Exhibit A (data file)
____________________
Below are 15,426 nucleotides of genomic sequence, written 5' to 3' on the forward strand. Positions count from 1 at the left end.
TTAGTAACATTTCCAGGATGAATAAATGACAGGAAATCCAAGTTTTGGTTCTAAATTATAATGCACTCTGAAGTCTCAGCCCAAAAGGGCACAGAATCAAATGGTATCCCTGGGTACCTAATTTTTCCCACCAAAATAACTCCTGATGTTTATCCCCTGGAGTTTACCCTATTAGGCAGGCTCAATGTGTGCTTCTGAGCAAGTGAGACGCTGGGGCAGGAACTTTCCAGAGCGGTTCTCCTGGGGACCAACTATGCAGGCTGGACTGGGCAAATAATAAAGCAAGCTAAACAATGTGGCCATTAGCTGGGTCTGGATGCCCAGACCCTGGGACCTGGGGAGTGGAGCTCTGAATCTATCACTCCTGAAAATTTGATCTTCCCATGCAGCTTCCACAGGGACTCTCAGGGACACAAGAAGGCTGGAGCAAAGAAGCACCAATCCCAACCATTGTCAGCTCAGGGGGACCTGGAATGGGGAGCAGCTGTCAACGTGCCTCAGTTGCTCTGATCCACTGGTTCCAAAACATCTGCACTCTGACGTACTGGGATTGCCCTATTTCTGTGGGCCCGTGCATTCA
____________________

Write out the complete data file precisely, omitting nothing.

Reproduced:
Below are 15,426 nucleotides of genomic sequence, written 5' to 3' on the forward strand. Positions count from 1 at the left end.
TTAGTAACATTTCCAGGATGAATAAATGACAGGAAATCCAAGTTTTGGTTCTAAATTATAATGCACTCTGAAGTCTCAGCCCAAAAGGGCACAGAATCAAATGGTATCCCTGGGTACCTAATTTTTCCCACCAAAATAACTCCTGATGTTTATCCCCTGGAGTTTACCCTATTAGGCAGGCTCAATGTGTGCTTCTGAGCAAGTGAGACGCTGGGGCAGGAACTTTCCAGAGCGGTTCTCCTGGGGACCAACTATGCAGGCTGGACTGGGCAAATAATAAAGCAAGCTAAACAATGTGGCCATTAGCTGGGTCTGGATGCCCAGACCCTGGGACCTGGGGAGTGGAGCTCTGAATCTATCACTCCTGAAAATTTGATCTTCCCATGCAGCTTCCACAGGGACTCTCAGGGACACAAGAAGGCTGGAGCAAAGAAGCACCAATCCCAACCATTGTCAGCTCAGGGGGACCTGGAATGGGGAGCAGCTGTCAACGTGCCTCAGTTGCTCTGATCCACTGGTTCCAAAACATCTGCACTCTGACGTACTGGGATTGCCCTATTTCTGTGGGCCCGTGCATTCA